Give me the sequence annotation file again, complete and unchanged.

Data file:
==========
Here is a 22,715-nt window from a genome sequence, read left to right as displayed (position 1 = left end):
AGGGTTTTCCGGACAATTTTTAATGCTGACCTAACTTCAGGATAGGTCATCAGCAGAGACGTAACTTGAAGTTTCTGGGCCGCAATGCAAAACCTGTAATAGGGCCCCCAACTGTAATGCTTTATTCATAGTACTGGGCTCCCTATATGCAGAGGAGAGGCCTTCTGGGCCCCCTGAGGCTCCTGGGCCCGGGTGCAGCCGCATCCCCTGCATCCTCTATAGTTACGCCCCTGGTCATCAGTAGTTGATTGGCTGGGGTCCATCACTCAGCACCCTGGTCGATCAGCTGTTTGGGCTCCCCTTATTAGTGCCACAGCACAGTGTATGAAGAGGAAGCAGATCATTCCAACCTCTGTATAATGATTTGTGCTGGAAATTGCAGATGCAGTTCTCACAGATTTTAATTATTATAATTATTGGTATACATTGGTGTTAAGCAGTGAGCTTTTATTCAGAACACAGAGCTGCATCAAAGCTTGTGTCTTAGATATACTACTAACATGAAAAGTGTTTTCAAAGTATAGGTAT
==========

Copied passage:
Here is a 22,715-nt window from a genome sequence, read left to right as displayed (position 1 = left end):
AGGGTTTTCCGGACAATTTTTAATGCTGACCTAACTTCAGGATAGGTCATCAGCAGAGACGTAACTTGAAGTTTCTGGGCCGCAATGCAAAACCTGTAATAGGGCCCCCAACTGTAATGCTTTATTCATAGTACTGGGCTCCCTATATGCAGAGGAGAGGCCTTCTGGGCCCCCTGAGGCTCCTGGGCCCGGGTGCAGCCGCATCCCCTGCATCCTCTATAGTTACGCCCCTGGTCATCAGTAGTTGATTGGCTGGGGTCCATCACTCAGCACCCTGGTCGATCAGCTGTTTGGGCTCCCCTTATTAGTGCCACAGCACAGTGTATGAAGAGGAAGCAGATCATTCCAACCTCTGTATAATGATTTGTGCTGGAAATTGCAGATGCAGTTCTCACAGATTTTAATTATTATAATTATTGGTATACATTGGTGTTAAGCAGTGAGCTTTTATTCAGAACACAGAGCTGCATCAAAGCTTGTGTCTTAGATATACTACTAACATGAAAAGTGTTTTCAAAGTATAGGTAT